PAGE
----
Evoc CP 26l
Volume: 26 Liters
Stated Weight: 2.45 kgs / 5.4lbs
Dimensions (cm): 30 x 52 x 17
- Quick-access avalanche compartment with emergency plan
- Attachment system for: snowboard, skis (diagonal/vertical), snowshoes, 2 ice picks, poles, tripod (front/side)
- Camera compartment partitioning (individual, padded)
- Quick access to camera (side)
- Side hydration compartment
- Organisational compartments for CF and SD cards
- Notebook pocket 17” (padded)
- Hip belt pocket
- Rain cover (integrated, removable)
Test Locations: Canterbury Club Fields, NZ; Interbike Outdoor Demo, NV; Grand Targhee Resort & Teton Pass, WY
Days used: 20+
For photographers trying to shoot and keep up with skiers, mountain bikers, and other outdoor athletes, camera bags often feel like a frustrating dilemma. You generally have two options: you can go with a purpose-built camera pack (from a company that often has very little outdoor recreation experience) and give up the specific features you might need to keep up with your athletes, or you can use a pack designed for skiing or biking or whatever, and give up ease of access and protection for your expensive camera gear.
Of course companies like F-Stop have made it their business to solve this problem, and their modular systems get the job done well. But Evoc is now offering an alternative option with their line of photographer-specific packs.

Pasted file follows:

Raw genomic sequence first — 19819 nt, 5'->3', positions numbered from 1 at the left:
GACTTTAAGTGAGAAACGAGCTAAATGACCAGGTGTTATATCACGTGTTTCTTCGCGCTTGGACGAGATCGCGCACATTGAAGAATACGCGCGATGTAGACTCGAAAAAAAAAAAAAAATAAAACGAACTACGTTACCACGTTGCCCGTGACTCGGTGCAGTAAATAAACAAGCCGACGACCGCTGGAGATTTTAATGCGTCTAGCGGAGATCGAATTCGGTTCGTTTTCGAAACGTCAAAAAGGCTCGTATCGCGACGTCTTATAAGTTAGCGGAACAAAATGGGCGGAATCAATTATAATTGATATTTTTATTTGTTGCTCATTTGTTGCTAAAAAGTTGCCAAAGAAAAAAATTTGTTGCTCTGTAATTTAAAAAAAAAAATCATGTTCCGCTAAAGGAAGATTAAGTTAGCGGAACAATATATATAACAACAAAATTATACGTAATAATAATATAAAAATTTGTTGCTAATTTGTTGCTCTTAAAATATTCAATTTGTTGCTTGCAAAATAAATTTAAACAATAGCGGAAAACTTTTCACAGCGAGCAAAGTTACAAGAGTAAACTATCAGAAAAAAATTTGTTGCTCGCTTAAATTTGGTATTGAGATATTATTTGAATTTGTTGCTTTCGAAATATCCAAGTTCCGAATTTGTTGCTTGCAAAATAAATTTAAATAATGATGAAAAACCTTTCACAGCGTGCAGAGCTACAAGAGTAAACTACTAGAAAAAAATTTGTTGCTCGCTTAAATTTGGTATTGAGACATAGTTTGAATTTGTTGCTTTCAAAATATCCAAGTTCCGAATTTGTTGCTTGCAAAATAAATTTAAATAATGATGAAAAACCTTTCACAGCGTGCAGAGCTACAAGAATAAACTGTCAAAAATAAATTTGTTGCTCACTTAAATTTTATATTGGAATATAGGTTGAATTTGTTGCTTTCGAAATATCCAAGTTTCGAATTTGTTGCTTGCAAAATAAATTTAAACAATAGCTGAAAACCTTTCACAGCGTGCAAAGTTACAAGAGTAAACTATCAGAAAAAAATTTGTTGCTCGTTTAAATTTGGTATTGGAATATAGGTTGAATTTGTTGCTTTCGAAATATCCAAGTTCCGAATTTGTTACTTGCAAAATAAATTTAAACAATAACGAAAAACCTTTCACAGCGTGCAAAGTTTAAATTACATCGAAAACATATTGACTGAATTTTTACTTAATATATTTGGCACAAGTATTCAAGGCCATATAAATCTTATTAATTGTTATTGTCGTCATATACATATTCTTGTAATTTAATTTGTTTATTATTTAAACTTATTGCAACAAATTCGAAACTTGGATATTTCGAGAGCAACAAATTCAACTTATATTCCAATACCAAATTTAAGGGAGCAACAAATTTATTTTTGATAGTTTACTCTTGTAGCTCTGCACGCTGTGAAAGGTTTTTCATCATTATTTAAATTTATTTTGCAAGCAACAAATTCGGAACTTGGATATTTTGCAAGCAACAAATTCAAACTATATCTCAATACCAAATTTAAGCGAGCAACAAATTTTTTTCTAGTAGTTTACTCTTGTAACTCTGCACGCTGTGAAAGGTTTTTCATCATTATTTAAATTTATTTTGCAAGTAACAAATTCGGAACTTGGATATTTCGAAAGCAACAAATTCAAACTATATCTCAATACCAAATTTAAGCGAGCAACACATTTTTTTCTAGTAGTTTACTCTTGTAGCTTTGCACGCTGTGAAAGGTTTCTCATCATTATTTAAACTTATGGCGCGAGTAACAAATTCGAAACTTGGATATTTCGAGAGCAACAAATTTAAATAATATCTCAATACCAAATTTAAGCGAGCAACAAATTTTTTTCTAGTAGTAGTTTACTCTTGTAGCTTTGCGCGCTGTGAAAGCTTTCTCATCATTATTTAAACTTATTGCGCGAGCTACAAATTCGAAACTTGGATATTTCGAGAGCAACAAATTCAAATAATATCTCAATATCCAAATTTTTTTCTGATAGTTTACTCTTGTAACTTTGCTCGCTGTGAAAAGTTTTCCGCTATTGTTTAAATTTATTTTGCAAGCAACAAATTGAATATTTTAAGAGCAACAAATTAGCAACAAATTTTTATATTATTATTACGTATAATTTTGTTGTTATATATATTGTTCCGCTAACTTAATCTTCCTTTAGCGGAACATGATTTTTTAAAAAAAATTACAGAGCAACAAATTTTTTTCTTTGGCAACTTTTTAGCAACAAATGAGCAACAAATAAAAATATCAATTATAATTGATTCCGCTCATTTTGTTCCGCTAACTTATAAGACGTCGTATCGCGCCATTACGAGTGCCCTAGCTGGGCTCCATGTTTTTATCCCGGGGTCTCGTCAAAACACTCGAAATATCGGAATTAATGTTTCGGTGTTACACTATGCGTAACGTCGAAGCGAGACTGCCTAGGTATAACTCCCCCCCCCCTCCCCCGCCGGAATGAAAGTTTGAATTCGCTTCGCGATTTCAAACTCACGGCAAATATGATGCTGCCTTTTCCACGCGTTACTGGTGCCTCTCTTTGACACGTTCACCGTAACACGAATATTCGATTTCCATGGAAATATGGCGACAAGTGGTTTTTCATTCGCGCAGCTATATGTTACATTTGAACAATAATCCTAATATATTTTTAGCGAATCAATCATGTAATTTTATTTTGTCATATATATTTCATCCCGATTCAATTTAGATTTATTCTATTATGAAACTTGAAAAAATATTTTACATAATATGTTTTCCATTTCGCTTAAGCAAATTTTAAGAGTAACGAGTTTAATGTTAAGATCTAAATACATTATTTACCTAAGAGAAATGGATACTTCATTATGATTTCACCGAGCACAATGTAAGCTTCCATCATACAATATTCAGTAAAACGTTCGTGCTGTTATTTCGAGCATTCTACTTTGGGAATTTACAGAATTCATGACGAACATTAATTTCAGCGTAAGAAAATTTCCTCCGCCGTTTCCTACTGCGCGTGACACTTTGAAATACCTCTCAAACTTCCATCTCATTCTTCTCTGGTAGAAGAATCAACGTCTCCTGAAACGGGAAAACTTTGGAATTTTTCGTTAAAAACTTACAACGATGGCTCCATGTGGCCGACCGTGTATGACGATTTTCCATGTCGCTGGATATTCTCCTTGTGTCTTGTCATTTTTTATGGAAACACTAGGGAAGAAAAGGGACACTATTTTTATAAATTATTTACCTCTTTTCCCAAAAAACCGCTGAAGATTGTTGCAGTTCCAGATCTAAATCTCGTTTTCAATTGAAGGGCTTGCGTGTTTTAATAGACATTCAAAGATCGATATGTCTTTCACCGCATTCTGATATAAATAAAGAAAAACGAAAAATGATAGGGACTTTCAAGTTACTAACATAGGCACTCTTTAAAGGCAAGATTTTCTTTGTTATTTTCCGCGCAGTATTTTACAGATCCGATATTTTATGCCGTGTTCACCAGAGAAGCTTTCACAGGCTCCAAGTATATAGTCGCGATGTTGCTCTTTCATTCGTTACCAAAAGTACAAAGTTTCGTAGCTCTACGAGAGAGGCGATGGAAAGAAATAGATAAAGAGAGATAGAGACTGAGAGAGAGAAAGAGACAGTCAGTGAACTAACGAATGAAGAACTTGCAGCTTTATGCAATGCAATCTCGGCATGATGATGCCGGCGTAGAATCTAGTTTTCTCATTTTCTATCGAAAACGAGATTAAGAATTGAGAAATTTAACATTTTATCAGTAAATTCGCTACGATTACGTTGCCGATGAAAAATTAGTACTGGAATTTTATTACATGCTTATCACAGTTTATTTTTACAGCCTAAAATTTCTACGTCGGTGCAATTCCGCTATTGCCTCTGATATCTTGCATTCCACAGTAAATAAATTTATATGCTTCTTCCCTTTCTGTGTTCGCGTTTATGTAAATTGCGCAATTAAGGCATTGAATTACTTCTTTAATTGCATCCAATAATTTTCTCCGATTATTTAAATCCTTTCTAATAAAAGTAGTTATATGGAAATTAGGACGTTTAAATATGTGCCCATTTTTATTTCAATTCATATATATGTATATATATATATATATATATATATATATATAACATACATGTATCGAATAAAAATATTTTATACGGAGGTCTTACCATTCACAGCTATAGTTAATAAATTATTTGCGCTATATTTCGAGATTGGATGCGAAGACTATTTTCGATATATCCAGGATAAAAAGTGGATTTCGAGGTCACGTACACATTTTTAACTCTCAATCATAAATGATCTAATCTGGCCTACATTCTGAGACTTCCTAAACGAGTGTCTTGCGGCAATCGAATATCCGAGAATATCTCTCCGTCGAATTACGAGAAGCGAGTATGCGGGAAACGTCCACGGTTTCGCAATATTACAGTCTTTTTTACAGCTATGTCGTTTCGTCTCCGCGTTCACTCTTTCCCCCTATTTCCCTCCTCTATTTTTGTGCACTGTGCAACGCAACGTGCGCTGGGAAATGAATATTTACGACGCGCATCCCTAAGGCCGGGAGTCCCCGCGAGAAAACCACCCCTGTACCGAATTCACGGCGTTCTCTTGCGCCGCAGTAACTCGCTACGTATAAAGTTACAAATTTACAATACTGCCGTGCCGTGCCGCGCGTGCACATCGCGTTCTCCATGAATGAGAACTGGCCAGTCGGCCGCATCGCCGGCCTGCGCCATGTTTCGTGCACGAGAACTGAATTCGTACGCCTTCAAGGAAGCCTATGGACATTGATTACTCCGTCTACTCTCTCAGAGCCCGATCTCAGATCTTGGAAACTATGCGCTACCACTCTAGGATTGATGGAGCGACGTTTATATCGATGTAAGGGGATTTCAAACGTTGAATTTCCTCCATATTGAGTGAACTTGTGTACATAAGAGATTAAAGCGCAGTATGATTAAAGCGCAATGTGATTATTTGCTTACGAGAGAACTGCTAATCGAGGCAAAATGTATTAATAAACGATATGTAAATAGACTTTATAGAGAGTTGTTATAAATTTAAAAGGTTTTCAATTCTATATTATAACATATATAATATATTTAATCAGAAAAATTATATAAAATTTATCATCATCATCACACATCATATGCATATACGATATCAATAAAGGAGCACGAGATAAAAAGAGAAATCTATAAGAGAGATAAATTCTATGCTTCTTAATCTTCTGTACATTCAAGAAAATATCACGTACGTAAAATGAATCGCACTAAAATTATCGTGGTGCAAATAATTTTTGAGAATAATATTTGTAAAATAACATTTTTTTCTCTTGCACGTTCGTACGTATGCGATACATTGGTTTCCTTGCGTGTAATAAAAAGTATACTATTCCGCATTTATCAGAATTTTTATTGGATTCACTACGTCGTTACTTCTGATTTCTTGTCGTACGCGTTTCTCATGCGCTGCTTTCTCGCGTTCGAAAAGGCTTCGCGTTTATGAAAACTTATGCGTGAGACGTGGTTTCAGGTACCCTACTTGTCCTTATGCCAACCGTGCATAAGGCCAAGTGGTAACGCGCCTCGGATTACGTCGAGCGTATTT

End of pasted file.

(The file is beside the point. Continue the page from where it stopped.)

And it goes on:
Evoc makes a full line of ski and mountain bike packs, plus three camera packs: the 18 liter Photo Scout, the 26 liter CP 26l I tested, and the 35 liter CP 35l. Evoc also offers the CP 26l in an ABS base unit compatible version which is, as far as I know, the only ABS photo pack available at this time.
The CP 26l is marketed as a “Fully equipped, sports-inspired camera backpack for professional and amateur photographers. Designed to meet all requirements during active use, the backpack provides maximum protection for sensitive camera equipment.”
I certainly put those claims to the test this summer, as I used and abused my heavily-loaded CP 26l shooting Blister’s ski review trip down in New Zealand, our Interbike Outdoor Demo coverage, and while mountain biking in Idaho and Wyoming.
Unlike some other photo bags, the CP 26l is one integrated unit; there are no removable camera blocks or ICU’s. Instead, the interior of the pack is divided 60 / 40 between camera gear and free space. The camera portion comes with padded velcro dividers that make it easy to set it up to accommodate whatever specific gear you are planning on taking out.
The whole back portion of the pack unzips on three sides and opens up, allowing full access to the interior. The lower camera portion is totally accessible and the upper 40% of the pack is equipped with a zippered door that allows access from the back. The inside of the back panel is equipped with SD and CF card pockets, as well as three large, transparent, zippered pockets.
The upper non-camera compartment is also accessible from the top of the pack by a zipper that stretches around the upper third of the pack that accesses the laptop / shovel pocket at the very front of the pack as well.
The exterior of the CP 26l is packed with features, but they all tuck away into their own little pockets to maintain a very sleek look. There are attachments for two ice axes, options for A-frame or diagonal ski carry, a tripod pouch, rainfly pocket, hydration bladder pocket, and sunglasses pocket all on the exterior of the pack. I’ll dive into the specifics of how a few of those features perform further down, but as a whole, the CP 26l is feature packed, but very well thought out, so that it doesn’t feel like they just tacked on as many options as possible.
NEXT: Shooting, Traveling, Etc.